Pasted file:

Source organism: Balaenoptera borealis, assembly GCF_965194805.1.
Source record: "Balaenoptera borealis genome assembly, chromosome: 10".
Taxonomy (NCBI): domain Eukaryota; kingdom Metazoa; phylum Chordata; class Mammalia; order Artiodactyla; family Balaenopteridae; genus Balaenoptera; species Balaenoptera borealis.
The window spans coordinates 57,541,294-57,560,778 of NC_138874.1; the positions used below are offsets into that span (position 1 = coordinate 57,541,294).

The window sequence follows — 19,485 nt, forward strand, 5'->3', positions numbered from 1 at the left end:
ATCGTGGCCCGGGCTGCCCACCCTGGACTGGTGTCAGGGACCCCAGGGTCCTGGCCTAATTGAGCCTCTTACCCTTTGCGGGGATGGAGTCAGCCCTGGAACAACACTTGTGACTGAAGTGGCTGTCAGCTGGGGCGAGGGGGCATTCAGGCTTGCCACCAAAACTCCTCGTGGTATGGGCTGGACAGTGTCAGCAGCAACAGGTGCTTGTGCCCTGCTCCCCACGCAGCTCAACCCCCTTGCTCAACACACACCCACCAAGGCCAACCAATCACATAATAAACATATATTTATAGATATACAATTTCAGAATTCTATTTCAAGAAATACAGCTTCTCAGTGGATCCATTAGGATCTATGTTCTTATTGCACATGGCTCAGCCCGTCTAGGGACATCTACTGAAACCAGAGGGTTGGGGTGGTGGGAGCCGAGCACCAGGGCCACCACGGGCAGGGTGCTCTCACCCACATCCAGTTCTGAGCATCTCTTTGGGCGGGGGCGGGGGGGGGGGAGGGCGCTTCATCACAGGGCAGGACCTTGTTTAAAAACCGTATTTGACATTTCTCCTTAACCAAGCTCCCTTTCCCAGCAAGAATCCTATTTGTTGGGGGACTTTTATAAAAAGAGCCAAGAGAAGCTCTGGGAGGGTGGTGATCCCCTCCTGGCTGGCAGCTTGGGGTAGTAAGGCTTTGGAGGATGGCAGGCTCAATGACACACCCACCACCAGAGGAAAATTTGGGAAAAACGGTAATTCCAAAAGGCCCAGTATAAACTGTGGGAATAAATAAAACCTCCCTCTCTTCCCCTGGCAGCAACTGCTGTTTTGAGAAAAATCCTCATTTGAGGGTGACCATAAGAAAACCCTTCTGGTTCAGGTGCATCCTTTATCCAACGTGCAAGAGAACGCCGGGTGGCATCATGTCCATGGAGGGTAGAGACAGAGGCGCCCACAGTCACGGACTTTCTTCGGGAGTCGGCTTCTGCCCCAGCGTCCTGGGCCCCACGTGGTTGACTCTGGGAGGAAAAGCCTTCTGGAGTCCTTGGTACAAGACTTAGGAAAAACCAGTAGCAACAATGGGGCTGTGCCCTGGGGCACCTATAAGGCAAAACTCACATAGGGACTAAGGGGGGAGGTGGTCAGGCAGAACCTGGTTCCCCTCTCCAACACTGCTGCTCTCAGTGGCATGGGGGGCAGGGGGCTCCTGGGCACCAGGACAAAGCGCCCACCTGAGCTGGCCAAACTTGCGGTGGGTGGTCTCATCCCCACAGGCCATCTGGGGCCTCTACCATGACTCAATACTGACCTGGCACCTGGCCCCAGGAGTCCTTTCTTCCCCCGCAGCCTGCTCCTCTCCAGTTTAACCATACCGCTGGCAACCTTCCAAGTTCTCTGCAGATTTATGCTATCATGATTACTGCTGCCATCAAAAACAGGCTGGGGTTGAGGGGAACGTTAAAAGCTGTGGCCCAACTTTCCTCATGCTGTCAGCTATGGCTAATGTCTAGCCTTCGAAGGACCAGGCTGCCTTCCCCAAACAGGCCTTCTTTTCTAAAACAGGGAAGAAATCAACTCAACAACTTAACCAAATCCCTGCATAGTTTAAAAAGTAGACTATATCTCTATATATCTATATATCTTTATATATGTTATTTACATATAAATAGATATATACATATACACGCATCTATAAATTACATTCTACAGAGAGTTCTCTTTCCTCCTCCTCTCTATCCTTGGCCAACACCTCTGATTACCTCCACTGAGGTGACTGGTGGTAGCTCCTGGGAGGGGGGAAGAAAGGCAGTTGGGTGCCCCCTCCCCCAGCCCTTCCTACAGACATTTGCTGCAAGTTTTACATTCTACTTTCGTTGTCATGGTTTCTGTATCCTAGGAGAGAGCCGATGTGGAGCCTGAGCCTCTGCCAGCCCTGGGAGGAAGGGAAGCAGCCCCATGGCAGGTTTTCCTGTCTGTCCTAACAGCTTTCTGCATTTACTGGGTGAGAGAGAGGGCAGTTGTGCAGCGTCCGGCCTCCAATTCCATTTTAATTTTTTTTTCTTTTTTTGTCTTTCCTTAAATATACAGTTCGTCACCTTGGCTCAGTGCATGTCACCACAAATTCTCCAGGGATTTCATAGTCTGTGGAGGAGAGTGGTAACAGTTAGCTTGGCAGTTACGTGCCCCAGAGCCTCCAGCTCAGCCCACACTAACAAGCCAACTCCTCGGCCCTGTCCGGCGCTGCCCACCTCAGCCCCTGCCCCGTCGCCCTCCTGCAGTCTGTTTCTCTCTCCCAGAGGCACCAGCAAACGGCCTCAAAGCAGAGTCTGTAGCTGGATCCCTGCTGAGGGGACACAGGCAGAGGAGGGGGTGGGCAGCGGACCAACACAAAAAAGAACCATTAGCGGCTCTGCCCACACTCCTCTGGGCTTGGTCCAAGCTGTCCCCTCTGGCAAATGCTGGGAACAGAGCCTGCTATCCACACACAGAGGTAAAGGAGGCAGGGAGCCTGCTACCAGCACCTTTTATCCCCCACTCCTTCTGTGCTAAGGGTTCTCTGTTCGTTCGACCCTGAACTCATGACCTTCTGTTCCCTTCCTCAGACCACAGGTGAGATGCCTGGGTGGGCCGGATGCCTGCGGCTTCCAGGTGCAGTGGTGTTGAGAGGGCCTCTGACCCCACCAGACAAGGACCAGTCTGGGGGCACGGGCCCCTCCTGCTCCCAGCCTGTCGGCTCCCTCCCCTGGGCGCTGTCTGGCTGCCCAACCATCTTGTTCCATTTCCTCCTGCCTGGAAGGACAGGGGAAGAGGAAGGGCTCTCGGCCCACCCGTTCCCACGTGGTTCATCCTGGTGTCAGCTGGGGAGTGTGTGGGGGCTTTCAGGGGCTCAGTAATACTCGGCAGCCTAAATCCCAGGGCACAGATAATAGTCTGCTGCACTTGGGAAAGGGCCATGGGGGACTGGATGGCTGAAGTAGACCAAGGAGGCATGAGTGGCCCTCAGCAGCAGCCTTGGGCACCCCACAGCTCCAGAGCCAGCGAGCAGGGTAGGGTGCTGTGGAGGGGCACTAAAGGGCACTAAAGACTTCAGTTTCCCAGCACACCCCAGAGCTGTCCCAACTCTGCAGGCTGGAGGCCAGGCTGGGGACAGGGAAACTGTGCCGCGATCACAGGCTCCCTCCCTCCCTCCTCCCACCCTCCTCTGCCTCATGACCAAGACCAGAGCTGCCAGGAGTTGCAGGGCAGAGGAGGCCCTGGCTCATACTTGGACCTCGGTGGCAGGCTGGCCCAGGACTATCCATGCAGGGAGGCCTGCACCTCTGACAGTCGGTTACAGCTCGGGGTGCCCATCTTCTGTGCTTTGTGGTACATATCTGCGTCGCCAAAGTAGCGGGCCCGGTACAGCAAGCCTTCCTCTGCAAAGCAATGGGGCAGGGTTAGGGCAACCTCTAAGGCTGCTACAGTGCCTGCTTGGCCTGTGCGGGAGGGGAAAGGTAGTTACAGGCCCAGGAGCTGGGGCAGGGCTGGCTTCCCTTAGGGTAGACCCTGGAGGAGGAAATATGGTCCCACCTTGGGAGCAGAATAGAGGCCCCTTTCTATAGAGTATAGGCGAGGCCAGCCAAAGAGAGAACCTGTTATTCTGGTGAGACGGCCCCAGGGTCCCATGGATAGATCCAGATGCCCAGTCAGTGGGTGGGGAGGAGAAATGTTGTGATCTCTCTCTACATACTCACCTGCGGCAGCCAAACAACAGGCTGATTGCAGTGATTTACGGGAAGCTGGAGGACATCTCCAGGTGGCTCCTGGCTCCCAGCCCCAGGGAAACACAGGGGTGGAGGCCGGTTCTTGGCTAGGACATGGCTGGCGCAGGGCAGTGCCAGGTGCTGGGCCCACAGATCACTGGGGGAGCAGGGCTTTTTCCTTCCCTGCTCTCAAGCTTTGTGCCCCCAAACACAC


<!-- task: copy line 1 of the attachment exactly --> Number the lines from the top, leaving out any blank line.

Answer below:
Source organism: Balaenoptera borealis, assembly GCF_965194805.1.